Why NOT a Single Dynamics NAV Database for Multiple Countries?

By Nick Prevett, Sr. NAV Project Manager

This blog post is designed to outline and specify to customers why InterDyn BMI advises against a Microsoft Dynamics NAV solution strategy based on a single Microsoft Dynamics NAV database modified to contain all localized versions required.

Microsoft advises against a centralized single database solution containing multiple country functionality. There are basically two ways of deploying a solution in a multi-site and international deployment scenario:

Distributed deployment is when there is a separate database for each site. This means, that each site will connect to their individual database for performing their business. Each database will include the “core” plus add-ons and the local customizations – if any. The database can be located at the site or it can be hosted at the parent company (or at a third party). If hosted, the site would then typically connect via Web Client, Windows Client, or CITRIX. Each database will have their separate license that permit the site to run the licensed functionality and the number of users. Microsoft Dynamics NAV supports this scenario.

Customers would be international organizations with sites in multiple countries. Centralized deployment is when there is one, central database that all the sites connect to, e.g. via Web Client, Windows Client, or CITRIX. The sites will connect to their separate “Company” in the database to perform their business. The database will include the “core” plus add-ons and customizations. The database will have one license that permits the sites to run the licensed functionality and a total number of users. Microsoft Dynamics NAV supports this scenario – if the database is a standard country version (incl. localizations and local language) or standard W1 version (no localizations). Customers would be multi-site but domestic organizations where the sites are located in the same country.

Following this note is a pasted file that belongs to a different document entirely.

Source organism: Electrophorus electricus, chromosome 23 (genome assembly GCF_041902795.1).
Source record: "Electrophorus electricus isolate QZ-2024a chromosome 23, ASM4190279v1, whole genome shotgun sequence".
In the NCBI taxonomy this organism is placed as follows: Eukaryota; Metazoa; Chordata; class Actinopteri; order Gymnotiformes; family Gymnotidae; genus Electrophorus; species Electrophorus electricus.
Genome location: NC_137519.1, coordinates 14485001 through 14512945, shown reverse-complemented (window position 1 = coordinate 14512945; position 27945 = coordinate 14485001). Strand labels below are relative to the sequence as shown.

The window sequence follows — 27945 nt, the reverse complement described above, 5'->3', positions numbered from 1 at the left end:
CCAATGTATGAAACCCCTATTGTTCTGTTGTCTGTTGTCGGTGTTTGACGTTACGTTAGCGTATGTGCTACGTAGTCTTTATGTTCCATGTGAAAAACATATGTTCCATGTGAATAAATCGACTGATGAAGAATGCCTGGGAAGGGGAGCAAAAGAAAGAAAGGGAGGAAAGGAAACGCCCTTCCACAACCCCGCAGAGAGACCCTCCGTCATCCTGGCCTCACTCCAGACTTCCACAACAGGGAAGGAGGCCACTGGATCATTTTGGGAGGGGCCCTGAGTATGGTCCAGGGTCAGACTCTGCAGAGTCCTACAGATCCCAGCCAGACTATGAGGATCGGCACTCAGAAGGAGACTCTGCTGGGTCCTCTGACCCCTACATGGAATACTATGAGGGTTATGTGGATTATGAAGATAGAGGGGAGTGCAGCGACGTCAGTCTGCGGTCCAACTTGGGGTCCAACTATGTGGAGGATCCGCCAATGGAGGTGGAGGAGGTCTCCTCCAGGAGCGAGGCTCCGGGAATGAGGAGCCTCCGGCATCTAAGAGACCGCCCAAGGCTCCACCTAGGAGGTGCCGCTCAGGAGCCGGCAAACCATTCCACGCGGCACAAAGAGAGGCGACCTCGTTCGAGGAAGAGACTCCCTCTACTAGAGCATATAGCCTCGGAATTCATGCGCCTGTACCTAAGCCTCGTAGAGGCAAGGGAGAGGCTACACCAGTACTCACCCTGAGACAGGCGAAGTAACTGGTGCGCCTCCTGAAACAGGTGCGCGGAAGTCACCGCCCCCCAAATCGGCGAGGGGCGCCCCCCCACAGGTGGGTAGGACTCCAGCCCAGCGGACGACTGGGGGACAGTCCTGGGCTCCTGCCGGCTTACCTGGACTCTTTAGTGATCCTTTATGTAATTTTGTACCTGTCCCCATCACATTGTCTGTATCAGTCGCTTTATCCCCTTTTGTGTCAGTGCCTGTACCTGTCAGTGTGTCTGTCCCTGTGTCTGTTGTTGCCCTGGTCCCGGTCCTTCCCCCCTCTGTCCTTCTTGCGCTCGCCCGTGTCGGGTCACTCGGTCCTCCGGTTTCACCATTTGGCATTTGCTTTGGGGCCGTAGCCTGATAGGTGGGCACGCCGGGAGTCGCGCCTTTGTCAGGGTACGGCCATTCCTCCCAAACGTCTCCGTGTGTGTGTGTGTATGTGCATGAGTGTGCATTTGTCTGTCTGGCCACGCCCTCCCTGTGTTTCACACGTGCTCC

If the multi-site and international organization requires multiple and complex local functionality to be available in one centralized database – Microsoft Dynamics NAV does not support this. For example, the organization wants a Danish license and then includes all Norwegian and Swedish localization for their sites. The TCO will not improve in this scenario compared to the distributed scenario for the following reasons:

The savings would be marginal. Organization would need one server instead of multiple servers, yet multiple connections. Organization would have one Microsoft Dynamics NAV license with the total number of (concurrent) users that can be shared among the sites. Potential user discounts on the individual licenses would make this saving marginal.

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What happens when I turn “Expected Cost Posting to G/L” on or off?

Last week, I received an e-mail from one of our clients asking about the repercussions of turning off “Expected Cost Posting to G/L” in the Inventory Setup.

Inventory Setup

By default, this option is turned off / disabled. In the case of this particular client, they had turned it on in the past and wanted to know the impact of turning it off now.

When we are working with Purchase Orders in NAV, we may receive goods into inventory first and subsequently receive an invoice from the vendor. Sometimes, this may transcend months (receive goods in late March, invoice sent in April), and to give us proper visibility, NAV gives us the option to record the expected costs.

As my colleague Nick Prevett put it, “CFOs do not like surprises, so getting a delayed purchase invoice that was not expected usually creates problems.” Enabling Expected Cost Posting to G/L “makes for more accurate and timely accounting, and you do not have to build the accrual for those purchase invoices that you have not received yet and the expected/interim accounts are a good indicator of what purchase invoices are still outstanding.

Essentially, nothing will break if this option is disabled. To better understand, here’s what happens in each case (enabled, and disabled):

With Expected Cost Posting to G/L ‘enabled’: